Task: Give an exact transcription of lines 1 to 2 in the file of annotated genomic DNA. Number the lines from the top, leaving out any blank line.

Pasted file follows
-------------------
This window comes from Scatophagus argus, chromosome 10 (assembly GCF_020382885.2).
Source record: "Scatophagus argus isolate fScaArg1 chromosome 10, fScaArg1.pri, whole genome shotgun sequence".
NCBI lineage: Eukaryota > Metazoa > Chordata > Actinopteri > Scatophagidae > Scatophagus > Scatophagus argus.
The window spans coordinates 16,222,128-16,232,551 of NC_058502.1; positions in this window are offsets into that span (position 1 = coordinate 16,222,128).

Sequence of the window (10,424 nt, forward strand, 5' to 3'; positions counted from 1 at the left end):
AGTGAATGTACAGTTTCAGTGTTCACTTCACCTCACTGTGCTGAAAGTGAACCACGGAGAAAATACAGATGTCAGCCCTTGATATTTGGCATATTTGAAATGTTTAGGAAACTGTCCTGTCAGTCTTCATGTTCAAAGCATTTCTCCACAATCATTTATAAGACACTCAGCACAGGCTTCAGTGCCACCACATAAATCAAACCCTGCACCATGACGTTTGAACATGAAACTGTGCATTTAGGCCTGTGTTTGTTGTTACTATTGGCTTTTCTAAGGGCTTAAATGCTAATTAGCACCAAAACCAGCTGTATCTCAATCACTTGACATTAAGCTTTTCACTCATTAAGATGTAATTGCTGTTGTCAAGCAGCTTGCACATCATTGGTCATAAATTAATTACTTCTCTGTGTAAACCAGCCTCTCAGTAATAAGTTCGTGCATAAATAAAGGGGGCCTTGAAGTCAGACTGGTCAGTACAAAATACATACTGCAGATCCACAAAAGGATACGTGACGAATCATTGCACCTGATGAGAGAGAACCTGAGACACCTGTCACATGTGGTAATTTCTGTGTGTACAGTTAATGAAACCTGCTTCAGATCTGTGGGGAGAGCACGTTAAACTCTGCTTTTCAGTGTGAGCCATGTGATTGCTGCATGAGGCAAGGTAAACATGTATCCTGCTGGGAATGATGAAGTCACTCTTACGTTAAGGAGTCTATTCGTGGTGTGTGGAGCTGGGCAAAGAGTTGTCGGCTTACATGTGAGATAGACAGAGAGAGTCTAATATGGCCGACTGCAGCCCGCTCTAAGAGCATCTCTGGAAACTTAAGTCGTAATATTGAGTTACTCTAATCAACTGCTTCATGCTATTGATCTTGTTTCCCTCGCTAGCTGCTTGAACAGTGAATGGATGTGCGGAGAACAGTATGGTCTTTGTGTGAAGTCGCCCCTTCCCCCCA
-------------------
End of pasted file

This window comes from Scatophagus argus, chromosome 10 (assembly GCF_020382885.2).
Source record: "Scatophagus argus isolate fScaArg1 chromosome 10, fScaArg1.pri, whole genome shotgun sequence".